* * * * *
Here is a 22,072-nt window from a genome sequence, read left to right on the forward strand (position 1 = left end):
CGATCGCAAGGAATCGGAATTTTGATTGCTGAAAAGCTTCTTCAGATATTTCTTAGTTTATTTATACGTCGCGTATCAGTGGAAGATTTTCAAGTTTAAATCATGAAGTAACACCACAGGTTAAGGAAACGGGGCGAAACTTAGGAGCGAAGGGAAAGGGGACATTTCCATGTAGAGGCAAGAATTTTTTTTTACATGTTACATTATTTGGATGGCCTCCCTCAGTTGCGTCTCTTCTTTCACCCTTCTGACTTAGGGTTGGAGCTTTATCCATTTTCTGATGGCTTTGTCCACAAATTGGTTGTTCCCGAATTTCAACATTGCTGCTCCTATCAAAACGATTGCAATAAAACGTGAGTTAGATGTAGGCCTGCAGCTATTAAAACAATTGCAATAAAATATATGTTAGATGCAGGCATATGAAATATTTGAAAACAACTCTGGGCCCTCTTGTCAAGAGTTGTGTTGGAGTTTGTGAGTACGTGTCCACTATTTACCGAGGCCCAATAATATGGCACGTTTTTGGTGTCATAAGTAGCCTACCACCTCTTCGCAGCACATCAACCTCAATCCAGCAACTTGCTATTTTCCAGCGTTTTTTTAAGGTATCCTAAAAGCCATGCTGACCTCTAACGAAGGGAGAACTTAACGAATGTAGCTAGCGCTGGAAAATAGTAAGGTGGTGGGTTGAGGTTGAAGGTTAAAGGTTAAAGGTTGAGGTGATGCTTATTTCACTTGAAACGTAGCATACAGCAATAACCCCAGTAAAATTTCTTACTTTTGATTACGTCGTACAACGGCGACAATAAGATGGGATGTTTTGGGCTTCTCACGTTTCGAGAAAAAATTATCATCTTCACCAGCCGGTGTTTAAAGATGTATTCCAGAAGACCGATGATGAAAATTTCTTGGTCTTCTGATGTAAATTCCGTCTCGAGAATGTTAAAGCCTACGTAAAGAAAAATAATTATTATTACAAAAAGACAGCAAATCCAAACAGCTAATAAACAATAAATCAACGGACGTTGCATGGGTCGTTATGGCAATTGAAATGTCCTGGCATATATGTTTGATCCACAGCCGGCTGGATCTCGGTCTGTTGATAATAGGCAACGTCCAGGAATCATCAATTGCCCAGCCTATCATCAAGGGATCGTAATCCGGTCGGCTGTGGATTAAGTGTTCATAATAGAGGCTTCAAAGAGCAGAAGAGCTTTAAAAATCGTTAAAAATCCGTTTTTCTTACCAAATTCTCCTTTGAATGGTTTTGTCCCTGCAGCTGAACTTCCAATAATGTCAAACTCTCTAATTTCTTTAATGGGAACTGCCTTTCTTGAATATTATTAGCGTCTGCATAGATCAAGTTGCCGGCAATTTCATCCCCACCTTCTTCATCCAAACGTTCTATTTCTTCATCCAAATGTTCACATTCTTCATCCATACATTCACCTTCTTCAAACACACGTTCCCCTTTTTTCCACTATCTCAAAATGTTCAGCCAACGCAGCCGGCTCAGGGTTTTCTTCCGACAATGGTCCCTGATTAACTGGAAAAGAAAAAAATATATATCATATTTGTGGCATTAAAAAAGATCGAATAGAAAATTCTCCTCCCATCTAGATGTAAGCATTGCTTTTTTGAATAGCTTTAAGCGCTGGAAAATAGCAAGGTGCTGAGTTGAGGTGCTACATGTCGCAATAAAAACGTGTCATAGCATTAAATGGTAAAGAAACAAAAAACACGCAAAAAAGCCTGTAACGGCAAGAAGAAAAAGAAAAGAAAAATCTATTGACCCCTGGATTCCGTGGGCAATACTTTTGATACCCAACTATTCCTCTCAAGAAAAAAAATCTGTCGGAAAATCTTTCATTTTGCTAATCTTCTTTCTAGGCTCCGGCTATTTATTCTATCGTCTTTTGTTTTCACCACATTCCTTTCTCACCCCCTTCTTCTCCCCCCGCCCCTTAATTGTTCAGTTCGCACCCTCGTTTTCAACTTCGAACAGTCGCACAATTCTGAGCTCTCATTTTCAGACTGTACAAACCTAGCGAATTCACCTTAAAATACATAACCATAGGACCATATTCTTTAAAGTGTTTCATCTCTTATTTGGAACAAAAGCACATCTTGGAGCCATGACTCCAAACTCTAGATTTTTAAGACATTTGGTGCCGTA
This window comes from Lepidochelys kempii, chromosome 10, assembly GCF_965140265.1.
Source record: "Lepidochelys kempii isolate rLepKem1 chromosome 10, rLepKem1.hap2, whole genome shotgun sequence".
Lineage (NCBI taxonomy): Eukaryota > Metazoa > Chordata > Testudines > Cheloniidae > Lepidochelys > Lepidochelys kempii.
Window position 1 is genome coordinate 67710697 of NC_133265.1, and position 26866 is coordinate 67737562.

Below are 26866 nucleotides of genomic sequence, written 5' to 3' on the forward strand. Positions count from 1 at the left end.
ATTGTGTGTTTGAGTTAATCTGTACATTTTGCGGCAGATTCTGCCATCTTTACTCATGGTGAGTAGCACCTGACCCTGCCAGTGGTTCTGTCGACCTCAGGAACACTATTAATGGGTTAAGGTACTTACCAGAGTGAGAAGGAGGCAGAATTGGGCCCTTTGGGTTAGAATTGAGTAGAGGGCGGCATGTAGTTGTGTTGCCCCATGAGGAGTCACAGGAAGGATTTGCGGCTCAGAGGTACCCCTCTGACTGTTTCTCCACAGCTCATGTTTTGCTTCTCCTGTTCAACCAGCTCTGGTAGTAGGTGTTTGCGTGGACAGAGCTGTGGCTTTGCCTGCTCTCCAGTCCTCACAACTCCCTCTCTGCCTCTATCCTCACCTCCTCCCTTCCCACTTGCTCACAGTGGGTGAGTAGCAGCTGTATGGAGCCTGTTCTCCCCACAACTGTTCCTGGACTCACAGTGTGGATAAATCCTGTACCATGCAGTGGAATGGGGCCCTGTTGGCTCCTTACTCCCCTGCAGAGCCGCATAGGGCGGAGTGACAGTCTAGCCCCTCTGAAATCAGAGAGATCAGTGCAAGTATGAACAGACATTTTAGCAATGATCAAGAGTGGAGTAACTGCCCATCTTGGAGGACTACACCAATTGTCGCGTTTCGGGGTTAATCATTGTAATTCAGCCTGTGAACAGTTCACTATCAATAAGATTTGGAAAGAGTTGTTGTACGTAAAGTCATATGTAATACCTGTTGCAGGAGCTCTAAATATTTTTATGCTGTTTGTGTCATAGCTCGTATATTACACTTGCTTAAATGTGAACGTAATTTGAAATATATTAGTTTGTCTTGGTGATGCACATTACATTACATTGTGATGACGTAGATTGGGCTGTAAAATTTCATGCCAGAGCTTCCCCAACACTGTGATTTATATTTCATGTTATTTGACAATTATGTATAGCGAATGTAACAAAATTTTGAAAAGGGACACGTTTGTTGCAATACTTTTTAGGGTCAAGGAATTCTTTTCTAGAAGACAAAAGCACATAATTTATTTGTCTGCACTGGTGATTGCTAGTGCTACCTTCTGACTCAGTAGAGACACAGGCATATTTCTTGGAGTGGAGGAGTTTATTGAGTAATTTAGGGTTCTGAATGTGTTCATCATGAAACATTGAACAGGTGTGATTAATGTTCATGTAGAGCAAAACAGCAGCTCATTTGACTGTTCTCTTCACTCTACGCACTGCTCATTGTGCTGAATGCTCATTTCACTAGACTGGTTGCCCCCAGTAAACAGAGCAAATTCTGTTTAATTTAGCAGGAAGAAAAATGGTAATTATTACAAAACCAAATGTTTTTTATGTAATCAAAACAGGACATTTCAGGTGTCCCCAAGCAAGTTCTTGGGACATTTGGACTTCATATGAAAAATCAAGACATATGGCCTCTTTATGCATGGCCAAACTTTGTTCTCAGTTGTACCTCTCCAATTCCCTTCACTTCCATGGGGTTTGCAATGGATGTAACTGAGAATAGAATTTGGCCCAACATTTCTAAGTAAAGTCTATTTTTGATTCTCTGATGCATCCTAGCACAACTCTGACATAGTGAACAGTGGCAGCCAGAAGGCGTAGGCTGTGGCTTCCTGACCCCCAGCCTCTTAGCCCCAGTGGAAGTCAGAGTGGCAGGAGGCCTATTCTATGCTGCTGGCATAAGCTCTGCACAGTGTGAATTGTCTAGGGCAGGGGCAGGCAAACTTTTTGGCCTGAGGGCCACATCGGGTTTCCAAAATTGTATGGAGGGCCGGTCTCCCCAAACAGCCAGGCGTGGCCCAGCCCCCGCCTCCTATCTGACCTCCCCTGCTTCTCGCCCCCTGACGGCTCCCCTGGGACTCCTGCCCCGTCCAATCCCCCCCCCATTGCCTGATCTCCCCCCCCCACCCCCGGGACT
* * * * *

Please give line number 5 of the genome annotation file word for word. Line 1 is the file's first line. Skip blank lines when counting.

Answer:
Lineage (NCBI taxonomy): Eukaryota > Metazoa > Chordata > Testudines > Cheloniidae > Lepidochelys > Lepidochelys kempii.